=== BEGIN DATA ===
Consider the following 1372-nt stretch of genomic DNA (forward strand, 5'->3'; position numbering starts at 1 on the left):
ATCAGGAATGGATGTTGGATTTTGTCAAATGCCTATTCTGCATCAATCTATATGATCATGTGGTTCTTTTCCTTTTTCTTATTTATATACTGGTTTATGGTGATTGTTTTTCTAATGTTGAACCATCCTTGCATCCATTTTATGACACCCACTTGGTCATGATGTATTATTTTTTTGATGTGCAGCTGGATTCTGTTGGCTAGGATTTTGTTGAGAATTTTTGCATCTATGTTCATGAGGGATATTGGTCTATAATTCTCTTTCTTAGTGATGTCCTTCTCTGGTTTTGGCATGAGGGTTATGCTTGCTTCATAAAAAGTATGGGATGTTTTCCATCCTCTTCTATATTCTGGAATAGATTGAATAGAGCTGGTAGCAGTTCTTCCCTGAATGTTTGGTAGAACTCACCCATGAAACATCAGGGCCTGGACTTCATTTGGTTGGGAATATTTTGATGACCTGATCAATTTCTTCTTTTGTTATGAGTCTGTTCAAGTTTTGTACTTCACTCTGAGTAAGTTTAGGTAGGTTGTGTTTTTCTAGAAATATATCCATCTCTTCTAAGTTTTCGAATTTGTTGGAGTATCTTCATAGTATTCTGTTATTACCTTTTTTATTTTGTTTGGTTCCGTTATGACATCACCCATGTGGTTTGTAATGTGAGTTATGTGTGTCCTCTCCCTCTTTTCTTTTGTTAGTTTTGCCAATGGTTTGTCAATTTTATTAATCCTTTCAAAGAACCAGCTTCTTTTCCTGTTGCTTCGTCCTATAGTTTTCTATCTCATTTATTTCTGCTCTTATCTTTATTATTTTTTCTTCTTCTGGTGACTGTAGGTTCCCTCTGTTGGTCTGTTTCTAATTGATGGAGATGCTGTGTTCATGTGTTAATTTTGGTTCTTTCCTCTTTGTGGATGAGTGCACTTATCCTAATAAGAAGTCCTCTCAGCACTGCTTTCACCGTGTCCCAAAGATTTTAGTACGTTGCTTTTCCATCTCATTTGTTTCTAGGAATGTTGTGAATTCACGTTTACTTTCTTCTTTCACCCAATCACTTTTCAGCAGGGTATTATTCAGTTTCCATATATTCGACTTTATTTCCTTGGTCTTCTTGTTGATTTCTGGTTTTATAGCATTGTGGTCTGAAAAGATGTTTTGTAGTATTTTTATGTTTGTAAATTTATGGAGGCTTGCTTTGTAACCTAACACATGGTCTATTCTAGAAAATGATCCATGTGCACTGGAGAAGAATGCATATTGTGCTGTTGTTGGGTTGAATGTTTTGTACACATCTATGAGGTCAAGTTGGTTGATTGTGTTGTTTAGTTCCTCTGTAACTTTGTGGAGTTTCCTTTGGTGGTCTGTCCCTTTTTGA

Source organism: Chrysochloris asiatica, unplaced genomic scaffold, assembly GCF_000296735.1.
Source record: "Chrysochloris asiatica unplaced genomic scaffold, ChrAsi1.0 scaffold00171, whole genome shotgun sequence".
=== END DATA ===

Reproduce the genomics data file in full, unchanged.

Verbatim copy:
Consider the following 1372-nt stretch of genomic DNA (forward strand, 5'->3'; position numbering starts at 1 on the left):
ATCAGGAATGGATGTTGGATTTTGTCAAATGCCTATTCTGCATCAATCTATATGATCATGTGGTTCTTTTCCTTTTTCTTATTTATATACTGGTTTATGGTGATTGTTTTTCTAATGTTGAACCATCCTTGCATCCATTTTATGACACCCACTTGGTCATGATGTATTATTTTTTTGATGTGCAGCTGGATTCTGTTGGCTAGGATTTTGTTGAGAATTTTTGCATCTATGTTCATGAGGGATATTGGTCTATAATTCTCTTTCTTAGTGATGTCCTTCTCTGGTTTTGGCATGAGGGTTATGCTTGCTTCATAAAAAGTATGGGATGTTTTCCATCCTCTTCTATATTCTGGAATAGATTGAATAGAGCTGGTAGCAGTTCTTCCCTGAATGTTTGGTAGAACTCACCCATGAAACATCAGGGCCTGGACTTCATTTGGTTGGGAATATTTTGATGACCTGATCAATTTCTTCTTTTGTTATGAGTCTGTTCAAGTTTTGTACTTCACTCTGAGTAAGTTTAGGTAGGTTGTGTTTTTCTAGAAATATATCCATCTCTTCTAAGTTTTCGAATTTGTTGGAGTATCTTCATAGTATTCTGTTATTACCTTTTTTATTTTGTTTGGTTCCGTTATGACATCACCCATGTGGTTTGTAATGTGAGTTATGTGTGTCCTCTCCCTCTTTTCTTTTGTTAGTTTTGCCAATGGTTTGTCAATTTTATTAATCCTTTCAAAGAACCAGCTTCTTTTCCTGTTGCTTCGTCCTATAGTTTTCTATCTCATTTATTTCTGCTCTTATCTTTATTATTTTTTCTTCTTCTGGTGACTGTAGGTTCCCTCTGTTGGTCTGTTTCTAATTGATGGAGATGCTGTGTTCATGTGTTAATTTTGGTTCTTTCCTCTTTGTGGATGAGTGCACTTATCCTAATAAGAAGTCCTCTCAGCACTGCTTTCACCGTGTCCCAAAGATTTTAGTACGTTGCTTTTCCATCTCATTTGTTTCTAGGAATGTTGTGAATTCACGTTTACTTTCTTCTTTCACCCAATCACTTTTCAGCAGGGTATTATTCAGTTTCCATATATTCGACTTTATTTCCTTGGTCTTCTTGTTGATTTCTGGTTTTATAGCATTGTGGTCTGAAAAGATGTTTTGTAGTATTTTTATGTTTGTAAATTTATGGAGGCTTGCTTTGTAACCTAACACATGGTCTATTCTAGAAAATGATCCATGTGCACTGGAGAAGAATGCATATTGTGCTGTTGTTGGGTTGAATGTTTTGTACACATCTATGAGGTCAAGTTGGTTGATTGTGTTGTTTAGTTCCTCTGTAACTTTGTGGAGTTTCCTTTGGTGGTCTGTCCCTTTTTGA

Source organism: Chrysochloris asiatica, unplaced genomic scaffold, assembly GCF_000296735.1.
Source record: "Chrysochloris asiatica unplaced genomic scaffold, ChrAsi1.0 scaffold00171, whole genome shotgun sequence".